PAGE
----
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Foundations of Animal Behavior

Classic Papers with Commentaries

Beginning with Darwin’s work in the 1870s, Foundations of Animal Behavior selects the most important works from the discipline’s first hundred years—forty-four classic papers—and presents them in facsimile, tracing the development of the field. These papers are classics because they either founded a line of investigation, established a basic method, or provided a new approach to an important research question.

The papers are divided into six sections, each introduced by prominent researchers. Sections one and two cover the origins and history of the field and the emergence of basic methods and approaches. They provide a background for sections three through six, which focus on development and learning; neural and hormonal mechanisms of behavior; sensory processes, orientation, and communication; and the evolution of behavior.

This outstanding collection will serve as the basis for undergraduate and graduate seminars and as a reference for researchers in animal behavior, whether they focus on ethology, behavioral ecology, comparative psychology, or anthropology.

Published in association with the Animal Behavior Society

858 pages | 6-5/8 x 9-3/8 | © 1996

Published in Association with the Animal Behavior Society

Biological Sciences: Behavioral Biology

History of Science

Table of Contents

Introduction by Lynne D. Houck and Lee C. Drickamer
Pt. 1: Historical Origins: The Making of a Science
Bennett G. Galef, Jr
1: Instinct
Charles Darwin
2: Introduction
George C. Romanes
3: Introduction
E. L. Thorndike
4: What is behaviorism?
J. B. Watson
Pt. 2: The Emerging Science: Defining the Goals, Approaches, and Methods
Lee C. Drickamer, Charles T. Snowdon.
5: A critique of Konrad Lorenz’s theory of instinctive behavior
Daniel S. Lehrman
6: On aims and methods of ethology
Niko Tinbergen
7: Ethological units of behavior
George W. Barlow
8: Describing sequences of behavior
Peter J. B. Slater
9: Observational study of behavior: sampling methods
Jeanne Altmann
10: A quantitative comparison of the behaviour of a wild and caged baboon group
Thelma E. Rowell
11: Comparative methods and the concept of homology in the study of behaviour
G. P. Baerends
12: Scala naturae: Why there is no theory in comparative psychology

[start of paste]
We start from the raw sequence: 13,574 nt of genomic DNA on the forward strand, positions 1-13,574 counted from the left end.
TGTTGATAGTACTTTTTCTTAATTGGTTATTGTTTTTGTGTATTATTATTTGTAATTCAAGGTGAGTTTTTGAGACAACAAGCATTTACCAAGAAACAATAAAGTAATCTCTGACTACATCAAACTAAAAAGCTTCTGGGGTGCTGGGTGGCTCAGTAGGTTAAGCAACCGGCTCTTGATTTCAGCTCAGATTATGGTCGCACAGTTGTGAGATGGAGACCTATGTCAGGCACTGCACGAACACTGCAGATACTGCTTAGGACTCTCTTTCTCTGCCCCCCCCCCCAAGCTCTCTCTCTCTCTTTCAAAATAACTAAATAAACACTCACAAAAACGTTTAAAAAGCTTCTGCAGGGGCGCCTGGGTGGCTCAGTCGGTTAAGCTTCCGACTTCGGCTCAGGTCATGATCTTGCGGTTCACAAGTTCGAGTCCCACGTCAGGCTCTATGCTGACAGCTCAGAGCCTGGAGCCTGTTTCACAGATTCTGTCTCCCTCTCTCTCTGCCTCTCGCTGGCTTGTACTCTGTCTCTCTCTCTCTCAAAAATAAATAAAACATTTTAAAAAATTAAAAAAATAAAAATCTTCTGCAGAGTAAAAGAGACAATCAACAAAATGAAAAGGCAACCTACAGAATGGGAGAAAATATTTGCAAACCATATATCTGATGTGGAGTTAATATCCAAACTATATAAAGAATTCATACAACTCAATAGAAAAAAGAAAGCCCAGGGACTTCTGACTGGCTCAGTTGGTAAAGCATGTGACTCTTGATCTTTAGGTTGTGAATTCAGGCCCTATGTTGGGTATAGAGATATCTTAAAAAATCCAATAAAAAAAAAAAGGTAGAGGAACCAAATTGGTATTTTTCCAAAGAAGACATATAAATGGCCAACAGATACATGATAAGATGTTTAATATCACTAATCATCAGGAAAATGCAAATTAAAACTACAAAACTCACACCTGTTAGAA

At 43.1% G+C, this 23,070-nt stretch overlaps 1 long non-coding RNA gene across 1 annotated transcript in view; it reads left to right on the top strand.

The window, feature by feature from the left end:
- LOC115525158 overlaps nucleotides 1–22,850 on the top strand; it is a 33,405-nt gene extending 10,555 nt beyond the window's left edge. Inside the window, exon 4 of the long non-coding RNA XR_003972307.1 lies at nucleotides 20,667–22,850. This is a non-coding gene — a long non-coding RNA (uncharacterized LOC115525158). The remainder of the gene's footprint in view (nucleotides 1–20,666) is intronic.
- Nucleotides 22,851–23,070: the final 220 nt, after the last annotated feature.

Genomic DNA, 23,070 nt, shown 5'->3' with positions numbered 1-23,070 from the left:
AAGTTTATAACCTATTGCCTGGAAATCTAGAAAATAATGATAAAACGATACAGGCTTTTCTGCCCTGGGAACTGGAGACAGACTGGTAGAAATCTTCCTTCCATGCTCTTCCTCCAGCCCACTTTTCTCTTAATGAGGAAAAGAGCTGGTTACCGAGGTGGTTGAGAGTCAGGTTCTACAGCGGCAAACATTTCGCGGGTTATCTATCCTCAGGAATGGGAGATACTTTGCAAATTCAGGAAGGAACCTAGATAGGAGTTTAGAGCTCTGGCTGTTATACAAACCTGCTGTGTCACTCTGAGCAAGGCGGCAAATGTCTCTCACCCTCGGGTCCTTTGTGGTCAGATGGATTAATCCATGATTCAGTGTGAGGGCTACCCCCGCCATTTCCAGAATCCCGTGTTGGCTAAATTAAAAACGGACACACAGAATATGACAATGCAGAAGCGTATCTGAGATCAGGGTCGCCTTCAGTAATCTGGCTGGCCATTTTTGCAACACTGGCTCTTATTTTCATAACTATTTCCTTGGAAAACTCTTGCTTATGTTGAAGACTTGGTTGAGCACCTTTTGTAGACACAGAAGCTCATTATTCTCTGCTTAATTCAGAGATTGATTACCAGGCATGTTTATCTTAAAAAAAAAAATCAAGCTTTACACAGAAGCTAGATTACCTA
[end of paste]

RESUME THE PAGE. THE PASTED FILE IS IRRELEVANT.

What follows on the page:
William Hodos, C. B. G. Campbell.
Pt. 3: Development and Learning: Genetic Influences, Learning, and Instinct
Charles T. Snowdon
13: Appetites and aversions as constituents of instincts
14: Culturally transmitted patterns of vocal behavior in sparrows
Peter Marler, Miwako Tamura.
15: Prenatal behavior of birds
Gilbert Gottlieb
16: A gene mutation which changes a behavior pattern
Margaret Bastock
17: Genetic control of the neuronal network generating cricket song patterns
David R. Bentley, Ronald R. Hoy.
18: Experimental studies of mimicry in some North American Butterflies, Part 1: The monarch, Danaus plexippus, and viceroy, Limenitis archippus, archippus
Jane Van Zandt Brower
19: Relation of cue to consequence in avoidance learning
John Garcia, Robert A. Koelling.
20: Affectional responses in the infant monkey
Harry F. Harlow, Robert R. Zimmermann.
Part. 4: Neural and Hormonal Mechanisms of Behavior: Physiological Causes and Consequences
Elizabeth Adkins-Regan
21: The hierarchical organization of nervous mechanisms underlying instinctive behaviour
Niko Tinbergen
22: Relations between the central nervous system and the peripheral organs
E. von Holst
23: Exogenous and endogenous components in circadian rhythms
Jurgen Aschoff
24: Menstrual synchrony and suppression
Martha K. McClintock
25: Interaction between internal and external environments in the regulation of the reproductive cycle of the ring dove
Daniel S. Lehrman
26: Effects of different concentrations of androgen upon sexual behavior in castrated male rats
Frank A. Beach, A. Marie Holz-Tucker.
27: Organizing action of prenatally administered testosterone propionate on the tissues mediating mating behavior in the female guinea pig
Charles H. Phoenix, Robert W. Goy, Arnold A. Gerrall, William C. Young.
28: Hunger in the blowfly
Vincent G. Dethier, Dietrich Bodenstein.
29: Energy models of motivation
R. A. Hinde
Pt. 5: Sensory Processes, Orientation, and Communication: Biology of the Umwelt
Fred C. Dyer, H. Jane Brockmann.
30: The "language" and orientation of the honey bee
Karl von Frisch, Martin Lindauer.
31: The sensory basis of obstacle avoidance by flying bats
Donald R. Griffin, Robert Galambos.
32: The detection and evasion of bats by moths
Kenneth D. Roeder, Asher E. Treat.
33: Guideposts of migrating fishes
Arthur D. Hasler
34: Chemical communication among animals
Edward O. Wilson, William H. Bossert.
35: Bird migration: influence of physiological state upon celestial orientation
Stephen T. Emlen
36: The logical analysis of animal communication
Peter Marler
Pt. 6: Evolution of Behavior: Approaches to Studying Behavioral Change
Stevan J. Arnold, H. Jane Brockmann.
37: Comparative studies of the motor patterns of Anatinae (1941), translated by Robert Martin, in Studies in Animal and Human Behavior, vol. 2, pp. 14-18, 106-14
Konrad Lorenz
38: The evolution of prey-carrying mechanisms in w

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